- A news story about a politician who vengefully jeopardized the life of a government agent — now that’s juicy stuff. Surely such a story, even if remotely true, would signal the end of any political career.
Gunning for Rove with BBs. Yawn.
So that’s what our lying eyes–the media–would tell us are important. Not elections in Syria, Afghanistan, or Iraq. Not the recovery of the economy. Not the nomination of judges who are not voted on in the Senate. No, believe what columnists like Brown tell you, America, or you’re a fool in love.
(Submitted to the Outside the Beltway Traffic Jam.)
DC officials have a rather silly idea about how to deal with potential suicide bombers in the Metro stations: random backpack searches:
Subway riders may face random police checks of their bags under a security measure being considered in the nation’s capital, the latest city to look for ways to deter terrorism on rail systems.
No decision has been made on the idea for the city’s 106-mile Metrorail system, and the logistics would be difficult. But “it would be another tool in our security toolbox,” says Washington Metropolitan Area Transit Authority spokeswoman Lisa Farbstein.
All right, class, let’s hit the highlights of how this would not work:
- If the random searches occur in crowded stations or, heaven forfend, crowded trains, what’s the difference of detonating the backpack on schedule or when the Metro cop says, “Hey, you!”? Not much to a suicide bomber.
- Fine, you say, search all backpacks before people get into the system. Capital idea! As in waste of capital except for the new TSA hires for screening backpacks who will draw new salaries and government benefits.
But when you look at an airport, a subway, or other mass transit system, you have two locations where passengers are grouped and vulnerable: In the little metal tubes, and in the queues. Adding a new queue checkpoint where everyone regardless of train, plane, or bus has to crowd together will give terrorists and malcontents a fatter opportunity to wreak their havoc and up their body counts with a bomb.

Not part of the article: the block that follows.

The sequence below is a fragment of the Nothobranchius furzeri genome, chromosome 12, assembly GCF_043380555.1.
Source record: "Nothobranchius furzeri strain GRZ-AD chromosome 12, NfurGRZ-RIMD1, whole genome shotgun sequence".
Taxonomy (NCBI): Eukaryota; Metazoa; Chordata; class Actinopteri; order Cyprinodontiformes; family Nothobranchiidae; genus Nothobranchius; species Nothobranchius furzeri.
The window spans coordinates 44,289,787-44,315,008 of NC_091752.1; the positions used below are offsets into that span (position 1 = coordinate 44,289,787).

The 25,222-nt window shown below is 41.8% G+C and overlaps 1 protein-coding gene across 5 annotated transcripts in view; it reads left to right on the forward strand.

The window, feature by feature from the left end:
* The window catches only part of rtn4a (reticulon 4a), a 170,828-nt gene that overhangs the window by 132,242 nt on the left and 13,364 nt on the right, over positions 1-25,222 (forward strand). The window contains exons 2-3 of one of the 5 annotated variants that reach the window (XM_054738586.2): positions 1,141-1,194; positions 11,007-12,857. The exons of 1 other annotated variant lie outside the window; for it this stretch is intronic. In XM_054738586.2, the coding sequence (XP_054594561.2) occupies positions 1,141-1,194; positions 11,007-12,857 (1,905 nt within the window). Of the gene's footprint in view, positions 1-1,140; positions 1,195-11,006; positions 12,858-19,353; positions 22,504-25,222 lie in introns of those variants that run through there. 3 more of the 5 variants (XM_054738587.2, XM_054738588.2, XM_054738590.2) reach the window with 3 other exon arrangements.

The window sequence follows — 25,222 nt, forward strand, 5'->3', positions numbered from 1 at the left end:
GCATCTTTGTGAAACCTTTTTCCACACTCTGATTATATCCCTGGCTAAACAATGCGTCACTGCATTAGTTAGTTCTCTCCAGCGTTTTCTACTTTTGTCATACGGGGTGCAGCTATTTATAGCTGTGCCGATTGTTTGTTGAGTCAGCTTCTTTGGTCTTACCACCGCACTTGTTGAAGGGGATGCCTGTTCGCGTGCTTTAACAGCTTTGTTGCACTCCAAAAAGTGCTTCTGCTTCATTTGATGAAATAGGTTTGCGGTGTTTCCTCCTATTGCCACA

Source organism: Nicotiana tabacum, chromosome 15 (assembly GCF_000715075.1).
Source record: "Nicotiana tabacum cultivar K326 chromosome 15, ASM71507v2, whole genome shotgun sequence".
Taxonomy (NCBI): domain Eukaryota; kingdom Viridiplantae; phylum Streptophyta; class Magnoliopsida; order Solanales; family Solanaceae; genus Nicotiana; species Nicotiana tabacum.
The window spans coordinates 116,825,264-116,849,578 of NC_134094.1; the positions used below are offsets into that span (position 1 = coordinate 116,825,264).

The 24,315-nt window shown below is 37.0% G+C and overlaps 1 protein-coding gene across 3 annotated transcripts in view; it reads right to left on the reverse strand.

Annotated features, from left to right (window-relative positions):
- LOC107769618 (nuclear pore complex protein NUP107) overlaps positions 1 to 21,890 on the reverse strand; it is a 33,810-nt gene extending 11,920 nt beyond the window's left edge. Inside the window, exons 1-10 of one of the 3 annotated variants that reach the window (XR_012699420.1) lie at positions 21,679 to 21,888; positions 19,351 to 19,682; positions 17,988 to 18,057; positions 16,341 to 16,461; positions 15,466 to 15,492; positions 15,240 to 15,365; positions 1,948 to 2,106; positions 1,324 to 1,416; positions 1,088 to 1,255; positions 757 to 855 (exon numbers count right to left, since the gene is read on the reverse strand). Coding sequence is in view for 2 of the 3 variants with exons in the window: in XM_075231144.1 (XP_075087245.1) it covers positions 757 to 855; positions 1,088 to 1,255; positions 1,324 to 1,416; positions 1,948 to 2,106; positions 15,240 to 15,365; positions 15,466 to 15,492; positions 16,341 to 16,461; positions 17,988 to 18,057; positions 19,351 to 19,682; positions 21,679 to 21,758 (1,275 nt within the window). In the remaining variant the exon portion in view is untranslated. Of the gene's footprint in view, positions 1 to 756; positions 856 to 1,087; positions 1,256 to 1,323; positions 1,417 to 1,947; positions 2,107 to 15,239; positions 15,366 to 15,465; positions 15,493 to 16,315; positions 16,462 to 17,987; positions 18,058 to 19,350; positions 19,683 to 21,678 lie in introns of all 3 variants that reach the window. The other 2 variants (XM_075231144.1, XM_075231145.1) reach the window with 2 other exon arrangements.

- Searching backpacks won’t stop bombers wearing bomb belts. Or bomb shoes. Or whatever other nefarious creativities will arise to subvert the check and balance mechanisms put in place to deal with a very specific threat.
The Washington Metropolitan Area Transit Authority is on the cusp of creating yet another perpetual inconvenience for temporary appearance of security.
At worst, these measures will be ineffective or even more dangerous than the current situation, and at best will only send the bad guys to blow something else up.
But at least the Washington Metropolitan Transit Authority will have done something!!!
Cinnamon Stillwell takes a look at the “protest” environment in San Francisco, where criminal miscreants have the right to vandalize and commit mayhem and police are sued for everything but getting their skulls fractured by rioters (but attorneys are still looking into that).
The state’s pursuit of more than $1 million in back taxes and penalties from online cigarette customers could hint at the Department of Revenue’s plans to go after taxes on computers, books and other goods bought over the Internet, tax attorneys and analysts said Wednesday.
Department of Revenue officials disputed that speculation, saying they would pursue only online cigarette customers.
Sure, those particular officials say that now. But in a couple years, Wisconsin will have a different set of officials whose priorities will be to raise even more money, and the precedent–getting back taxes for Internet sales–will have been set by their predecessors.
So how much have you bought from Amazon in 10 years? Plus interest, thanks.
St. Louis Post-Dispatch insightful report: Low-pay jobs outgrow high-pay positions!
The St. Louis area added thousands more “bad” jobs than it did higher-paying “good” ones from 1980 to 2000, according to a report released by the Federal Reserve this week.
Unfortunately, “leaders” will use this as an excuse to funnel taxpayer money to their friends who own businesses.